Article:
I'm glad Arnold called our attention to this piece on Palin by Jennifer Rubin. I thought Rubin nicely explained the visceral reaction many Jews, including one woman I'm very close to, have to Palin. I'm not a Palin fan and I don't even think she's a conservative, let alone a libertarian. I think she's a populist and I thought Joe Biden's only good moment in the whole campaign was during the debate, when he pointed out that he and Obama wanted to do to oil companies on the national level what she had done to them on the state level. But I hate that visceral reaction because it's so unfair.
Rubin makes clear just how unfair it is and, in the process, gives evidence against Bryan's view of the effect of education on opinions. Assuming I understand his view correctly, it is that the more educated you are, the more clearly you think about political issues. I think Bryan has the evidence to show it. But Rubin presents evidence the other way. Notice that, according to her, many American Jews credulously believed what they were handed about Palin and seemed to have zero curiosity to make them look further.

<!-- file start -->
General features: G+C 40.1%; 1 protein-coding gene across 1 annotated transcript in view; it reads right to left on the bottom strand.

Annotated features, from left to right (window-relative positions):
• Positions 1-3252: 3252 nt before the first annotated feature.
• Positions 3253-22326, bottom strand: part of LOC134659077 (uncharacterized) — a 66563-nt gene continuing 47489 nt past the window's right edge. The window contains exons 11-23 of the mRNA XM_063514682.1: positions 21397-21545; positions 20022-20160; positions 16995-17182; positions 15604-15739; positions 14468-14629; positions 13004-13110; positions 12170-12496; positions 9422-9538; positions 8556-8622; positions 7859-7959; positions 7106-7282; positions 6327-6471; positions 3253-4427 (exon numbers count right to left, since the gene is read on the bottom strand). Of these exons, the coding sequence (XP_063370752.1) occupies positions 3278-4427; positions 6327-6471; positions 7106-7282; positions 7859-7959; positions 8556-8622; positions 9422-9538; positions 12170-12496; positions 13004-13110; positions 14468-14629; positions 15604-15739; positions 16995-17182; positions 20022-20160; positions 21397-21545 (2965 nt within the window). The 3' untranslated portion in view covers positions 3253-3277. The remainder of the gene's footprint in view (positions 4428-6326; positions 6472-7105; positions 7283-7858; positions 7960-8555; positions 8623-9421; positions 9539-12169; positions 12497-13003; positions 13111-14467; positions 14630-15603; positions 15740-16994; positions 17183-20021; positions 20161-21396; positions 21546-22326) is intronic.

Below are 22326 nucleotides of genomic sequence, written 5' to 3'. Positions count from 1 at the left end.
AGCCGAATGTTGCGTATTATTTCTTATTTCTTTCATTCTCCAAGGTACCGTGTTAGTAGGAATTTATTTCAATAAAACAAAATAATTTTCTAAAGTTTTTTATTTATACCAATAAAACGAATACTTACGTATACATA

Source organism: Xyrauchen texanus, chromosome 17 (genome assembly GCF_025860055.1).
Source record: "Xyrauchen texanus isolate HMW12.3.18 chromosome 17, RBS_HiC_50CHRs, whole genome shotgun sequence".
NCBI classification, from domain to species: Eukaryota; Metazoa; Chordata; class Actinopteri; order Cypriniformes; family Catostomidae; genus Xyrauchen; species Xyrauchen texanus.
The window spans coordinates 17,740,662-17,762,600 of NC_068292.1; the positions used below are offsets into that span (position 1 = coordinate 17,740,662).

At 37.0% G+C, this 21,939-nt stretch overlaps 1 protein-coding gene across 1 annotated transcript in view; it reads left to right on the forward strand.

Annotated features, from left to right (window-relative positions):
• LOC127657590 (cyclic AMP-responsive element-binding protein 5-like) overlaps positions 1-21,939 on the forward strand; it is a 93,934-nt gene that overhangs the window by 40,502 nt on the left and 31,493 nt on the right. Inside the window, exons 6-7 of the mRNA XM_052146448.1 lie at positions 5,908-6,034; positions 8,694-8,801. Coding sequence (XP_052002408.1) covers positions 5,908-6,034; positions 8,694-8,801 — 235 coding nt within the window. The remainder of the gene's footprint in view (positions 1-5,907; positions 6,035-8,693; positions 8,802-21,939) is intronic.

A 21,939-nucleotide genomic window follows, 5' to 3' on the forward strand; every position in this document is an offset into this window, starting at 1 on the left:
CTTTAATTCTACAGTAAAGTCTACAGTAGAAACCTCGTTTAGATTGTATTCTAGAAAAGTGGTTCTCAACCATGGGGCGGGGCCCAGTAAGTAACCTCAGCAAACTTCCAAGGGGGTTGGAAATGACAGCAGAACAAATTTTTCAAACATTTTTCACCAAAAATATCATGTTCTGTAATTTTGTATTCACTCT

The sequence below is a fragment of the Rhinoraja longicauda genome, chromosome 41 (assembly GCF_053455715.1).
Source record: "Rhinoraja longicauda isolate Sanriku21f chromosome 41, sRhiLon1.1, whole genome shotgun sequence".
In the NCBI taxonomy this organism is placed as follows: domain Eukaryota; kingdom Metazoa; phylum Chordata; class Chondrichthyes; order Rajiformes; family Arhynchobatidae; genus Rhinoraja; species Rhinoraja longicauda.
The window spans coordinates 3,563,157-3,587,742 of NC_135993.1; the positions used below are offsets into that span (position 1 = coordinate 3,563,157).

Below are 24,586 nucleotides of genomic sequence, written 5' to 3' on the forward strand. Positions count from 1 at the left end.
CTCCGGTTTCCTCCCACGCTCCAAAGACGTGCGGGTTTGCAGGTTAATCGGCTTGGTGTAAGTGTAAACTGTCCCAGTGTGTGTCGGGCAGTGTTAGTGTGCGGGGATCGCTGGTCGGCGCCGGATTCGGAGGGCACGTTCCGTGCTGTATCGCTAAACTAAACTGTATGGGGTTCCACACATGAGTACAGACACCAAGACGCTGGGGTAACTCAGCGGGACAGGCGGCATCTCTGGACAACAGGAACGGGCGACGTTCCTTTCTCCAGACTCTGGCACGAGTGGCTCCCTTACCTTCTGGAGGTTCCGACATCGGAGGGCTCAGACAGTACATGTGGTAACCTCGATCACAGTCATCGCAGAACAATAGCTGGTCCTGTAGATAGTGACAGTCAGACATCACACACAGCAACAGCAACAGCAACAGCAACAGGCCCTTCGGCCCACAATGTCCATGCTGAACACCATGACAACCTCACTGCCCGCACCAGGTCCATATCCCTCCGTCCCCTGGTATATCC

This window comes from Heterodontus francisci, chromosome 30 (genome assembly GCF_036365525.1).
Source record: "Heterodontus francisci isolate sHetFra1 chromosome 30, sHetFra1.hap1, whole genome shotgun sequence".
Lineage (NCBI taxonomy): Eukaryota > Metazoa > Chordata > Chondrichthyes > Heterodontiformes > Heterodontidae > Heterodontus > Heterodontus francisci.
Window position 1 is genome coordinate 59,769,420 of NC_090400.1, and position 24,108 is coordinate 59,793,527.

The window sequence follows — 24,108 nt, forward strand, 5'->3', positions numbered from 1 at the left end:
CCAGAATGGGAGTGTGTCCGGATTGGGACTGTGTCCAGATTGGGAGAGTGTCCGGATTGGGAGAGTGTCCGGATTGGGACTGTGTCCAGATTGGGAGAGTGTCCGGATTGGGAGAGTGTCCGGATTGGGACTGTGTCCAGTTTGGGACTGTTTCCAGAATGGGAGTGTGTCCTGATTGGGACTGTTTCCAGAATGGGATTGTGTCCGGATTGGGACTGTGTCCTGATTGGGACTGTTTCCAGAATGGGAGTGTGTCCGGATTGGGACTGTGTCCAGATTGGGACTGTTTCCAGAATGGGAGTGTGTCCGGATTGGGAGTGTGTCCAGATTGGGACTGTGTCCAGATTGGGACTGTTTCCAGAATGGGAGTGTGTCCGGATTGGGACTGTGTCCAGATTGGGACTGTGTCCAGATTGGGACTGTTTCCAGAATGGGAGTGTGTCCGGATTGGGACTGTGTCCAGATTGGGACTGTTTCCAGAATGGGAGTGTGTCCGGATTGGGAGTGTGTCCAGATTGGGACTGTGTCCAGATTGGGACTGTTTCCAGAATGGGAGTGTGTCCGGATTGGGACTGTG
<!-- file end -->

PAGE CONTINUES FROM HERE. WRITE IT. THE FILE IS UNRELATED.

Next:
Arnold sees no downside to kicking the elites out of Washington, but I think he goes too far. I think this is the first instance where I have agreed with SydB, who commented on Arnold's post.
Tragically, Rubin points out a way for Palin to reduce the upset American Jews have with Palin, writing:
Certainly her willingness to speak in favor of the special relationship America has with Israel could mitigate some of the damage done to her reputation, once news of her support for the Jewish state and opposition to the administration's effort to put "daylight" between the U.S. and Israel finally gets through to the Jewish community.
In other words, the way in for Palin is to identify even more closely with one of the first foreign-policy stances--almost-complete lack of criticism of Israel--that the U.S. government has had.